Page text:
Thursday, March 12, 2009

Free Speech and the Comstock Laws

The crusade that was carried out by Anthony Comstock against what he saw as the immoral ongoings that were spreading throughout the United States had far reaching effects outside just the prosecution of pornographers and adult bookstores. After Comstock was deputized as a special agent of the Postal Office, he pretty much had card blanche' to go after any and everyone who's actions did not match well with his own moral compass. He used his position and the passing of the Act for the Suppression of Trade in..... to go after people who published material about abortion or contraception, such as Margret Sanger, as well as people who wanted to publish their ideas about free love. His actions in my opinion greatly encroached on their free speech First Amendment rights. The ability to speak one's mind without fear of prosecution is one of the core values that America was founded on, so the fact that the law was continually upheld by the judicial system all the way up to the 1960's is interesting to me. Comstock in effect used his power to censor and intimidate people into at least publicly going with his moral system. Towards the latter part of his 40 year service as a special agent public opinion did begin to turn against him based on the matter of free speech, the affect of the Comstock Laws continue to be felt to this day in several forms such as regulation of obscenities by the FCC for example.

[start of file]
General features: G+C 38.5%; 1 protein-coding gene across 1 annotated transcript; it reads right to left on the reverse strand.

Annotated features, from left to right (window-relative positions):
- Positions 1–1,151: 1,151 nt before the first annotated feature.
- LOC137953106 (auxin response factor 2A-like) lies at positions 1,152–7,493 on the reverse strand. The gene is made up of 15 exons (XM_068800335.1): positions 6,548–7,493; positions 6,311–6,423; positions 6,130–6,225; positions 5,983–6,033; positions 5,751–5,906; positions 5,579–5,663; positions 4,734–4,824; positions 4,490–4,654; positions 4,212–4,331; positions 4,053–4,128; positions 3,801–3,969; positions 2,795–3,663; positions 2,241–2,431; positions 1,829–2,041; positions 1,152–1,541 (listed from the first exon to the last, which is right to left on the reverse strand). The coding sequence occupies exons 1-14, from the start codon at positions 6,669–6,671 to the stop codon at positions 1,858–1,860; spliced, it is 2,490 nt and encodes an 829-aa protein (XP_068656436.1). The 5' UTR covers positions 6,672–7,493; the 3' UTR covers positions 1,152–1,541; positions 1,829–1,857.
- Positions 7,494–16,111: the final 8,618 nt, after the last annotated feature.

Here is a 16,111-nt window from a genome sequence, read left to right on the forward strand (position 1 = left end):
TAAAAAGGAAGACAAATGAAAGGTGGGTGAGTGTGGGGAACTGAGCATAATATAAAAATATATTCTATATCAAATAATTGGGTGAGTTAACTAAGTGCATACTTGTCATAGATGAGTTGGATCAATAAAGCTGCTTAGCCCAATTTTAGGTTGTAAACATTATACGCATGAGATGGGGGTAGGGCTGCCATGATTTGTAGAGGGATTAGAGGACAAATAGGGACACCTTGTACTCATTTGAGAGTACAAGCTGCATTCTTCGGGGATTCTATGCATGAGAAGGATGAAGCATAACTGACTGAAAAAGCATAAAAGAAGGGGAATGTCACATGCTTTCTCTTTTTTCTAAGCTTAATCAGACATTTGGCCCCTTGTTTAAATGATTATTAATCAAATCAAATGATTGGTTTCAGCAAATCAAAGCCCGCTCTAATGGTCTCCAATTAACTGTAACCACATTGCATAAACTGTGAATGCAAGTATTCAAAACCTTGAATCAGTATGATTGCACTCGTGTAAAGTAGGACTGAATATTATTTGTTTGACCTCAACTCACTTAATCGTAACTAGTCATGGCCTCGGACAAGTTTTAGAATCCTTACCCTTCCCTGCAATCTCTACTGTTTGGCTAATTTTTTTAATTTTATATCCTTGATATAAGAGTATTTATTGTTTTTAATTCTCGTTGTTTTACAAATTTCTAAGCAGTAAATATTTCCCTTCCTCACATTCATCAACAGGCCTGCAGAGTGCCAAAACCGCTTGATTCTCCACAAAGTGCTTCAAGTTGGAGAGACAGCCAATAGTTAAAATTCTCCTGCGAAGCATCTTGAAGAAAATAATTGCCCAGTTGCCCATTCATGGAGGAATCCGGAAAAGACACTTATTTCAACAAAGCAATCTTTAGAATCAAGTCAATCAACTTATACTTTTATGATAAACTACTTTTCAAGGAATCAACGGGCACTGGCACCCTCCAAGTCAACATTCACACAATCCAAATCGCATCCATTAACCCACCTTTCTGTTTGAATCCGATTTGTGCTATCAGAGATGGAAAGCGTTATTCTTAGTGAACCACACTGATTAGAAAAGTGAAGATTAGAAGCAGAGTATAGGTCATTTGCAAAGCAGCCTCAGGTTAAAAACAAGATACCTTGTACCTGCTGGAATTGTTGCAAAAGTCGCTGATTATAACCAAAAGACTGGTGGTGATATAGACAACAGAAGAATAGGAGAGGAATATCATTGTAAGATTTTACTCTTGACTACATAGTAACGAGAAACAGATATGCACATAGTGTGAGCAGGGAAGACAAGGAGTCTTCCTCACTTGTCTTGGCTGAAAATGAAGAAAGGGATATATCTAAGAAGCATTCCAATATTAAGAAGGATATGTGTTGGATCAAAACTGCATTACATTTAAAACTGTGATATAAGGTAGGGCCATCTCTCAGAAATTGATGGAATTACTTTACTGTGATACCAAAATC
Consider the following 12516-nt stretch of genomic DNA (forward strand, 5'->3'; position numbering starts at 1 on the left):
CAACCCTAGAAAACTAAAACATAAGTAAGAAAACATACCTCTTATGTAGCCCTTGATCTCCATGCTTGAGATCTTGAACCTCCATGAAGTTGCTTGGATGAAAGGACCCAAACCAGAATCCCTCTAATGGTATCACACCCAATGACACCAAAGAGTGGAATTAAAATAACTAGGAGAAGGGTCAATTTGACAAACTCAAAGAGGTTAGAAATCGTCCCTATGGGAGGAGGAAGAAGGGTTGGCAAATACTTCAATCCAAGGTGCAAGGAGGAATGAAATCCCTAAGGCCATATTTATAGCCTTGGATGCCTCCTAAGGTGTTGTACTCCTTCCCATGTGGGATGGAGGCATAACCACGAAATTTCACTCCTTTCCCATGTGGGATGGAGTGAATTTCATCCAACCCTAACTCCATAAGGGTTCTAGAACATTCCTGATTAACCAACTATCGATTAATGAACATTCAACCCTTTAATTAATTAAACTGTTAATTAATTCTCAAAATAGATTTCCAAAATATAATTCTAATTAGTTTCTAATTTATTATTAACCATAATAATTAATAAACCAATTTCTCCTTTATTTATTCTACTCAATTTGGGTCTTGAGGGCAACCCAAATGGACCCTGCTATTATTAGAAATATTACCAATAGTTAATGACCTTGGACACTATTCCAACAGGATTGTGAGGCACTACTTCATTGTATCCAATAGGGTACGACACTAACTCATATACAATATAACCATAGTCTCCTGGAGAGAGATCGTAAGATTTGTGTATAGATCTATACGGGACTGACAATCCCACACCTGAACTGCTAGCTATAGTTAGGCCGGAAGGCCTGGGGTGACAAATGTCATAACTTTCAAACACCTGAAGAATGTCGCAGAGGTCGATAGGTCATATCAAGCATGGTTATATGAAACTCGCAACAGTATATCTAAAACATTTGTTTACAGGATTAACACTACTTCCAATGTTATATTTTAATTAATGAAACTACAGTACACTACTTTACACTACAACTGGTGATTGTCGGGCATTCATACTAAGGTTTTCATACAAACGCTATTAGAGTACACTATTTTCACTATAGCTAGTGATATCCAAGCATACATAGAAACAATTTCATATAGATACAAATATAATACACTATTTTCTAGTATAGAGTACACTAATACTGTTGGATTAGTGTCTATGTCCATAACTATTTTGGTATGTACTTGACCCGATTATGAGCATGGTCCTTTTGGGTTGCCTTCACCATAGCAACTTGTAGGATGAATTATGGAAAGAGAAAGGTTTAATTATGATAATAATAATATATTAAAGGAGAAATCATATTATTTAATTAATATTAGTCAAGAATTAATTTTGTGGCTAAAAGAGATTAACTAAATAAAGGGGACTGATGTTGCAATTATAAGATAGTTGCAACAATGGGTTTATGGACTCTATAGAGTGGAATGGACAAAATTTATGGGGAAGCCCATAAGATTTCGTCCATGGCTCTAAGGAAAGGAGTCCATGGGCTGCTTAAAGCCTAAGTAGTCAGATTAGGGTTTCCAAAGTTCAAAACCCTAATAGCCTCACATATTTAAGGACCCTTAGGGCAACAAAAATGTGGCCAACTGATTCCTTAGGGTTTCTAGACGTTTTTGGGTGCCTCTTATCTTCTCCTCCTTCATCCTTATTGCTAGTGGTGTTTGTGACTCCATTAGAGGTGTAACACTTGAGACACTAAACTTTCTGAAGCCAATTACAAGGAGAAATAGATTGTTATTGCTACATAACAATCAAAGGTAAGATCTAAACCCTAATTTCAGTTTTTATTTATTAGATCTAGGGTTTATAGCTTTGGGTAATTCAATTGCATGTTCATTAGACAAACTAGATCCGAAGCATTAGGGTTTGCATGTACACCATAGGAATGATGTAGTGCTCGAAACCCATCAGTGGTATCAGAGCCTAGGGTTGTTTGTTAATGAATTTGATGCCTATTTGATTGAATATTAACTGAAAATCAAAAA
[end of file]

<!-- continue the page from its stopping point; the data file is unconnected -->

At 9:48 PM, Blogger A. Mattson said...

A good post. Comstock is a key figure in the history of obscenity law. What doe the role of this private individual and the social movement he represented teach us about the role of private pressure groups in the U.S.? Also, why is it key that his definition of obscenity included not just pornography but also sexual education, contraception, and abortion information?


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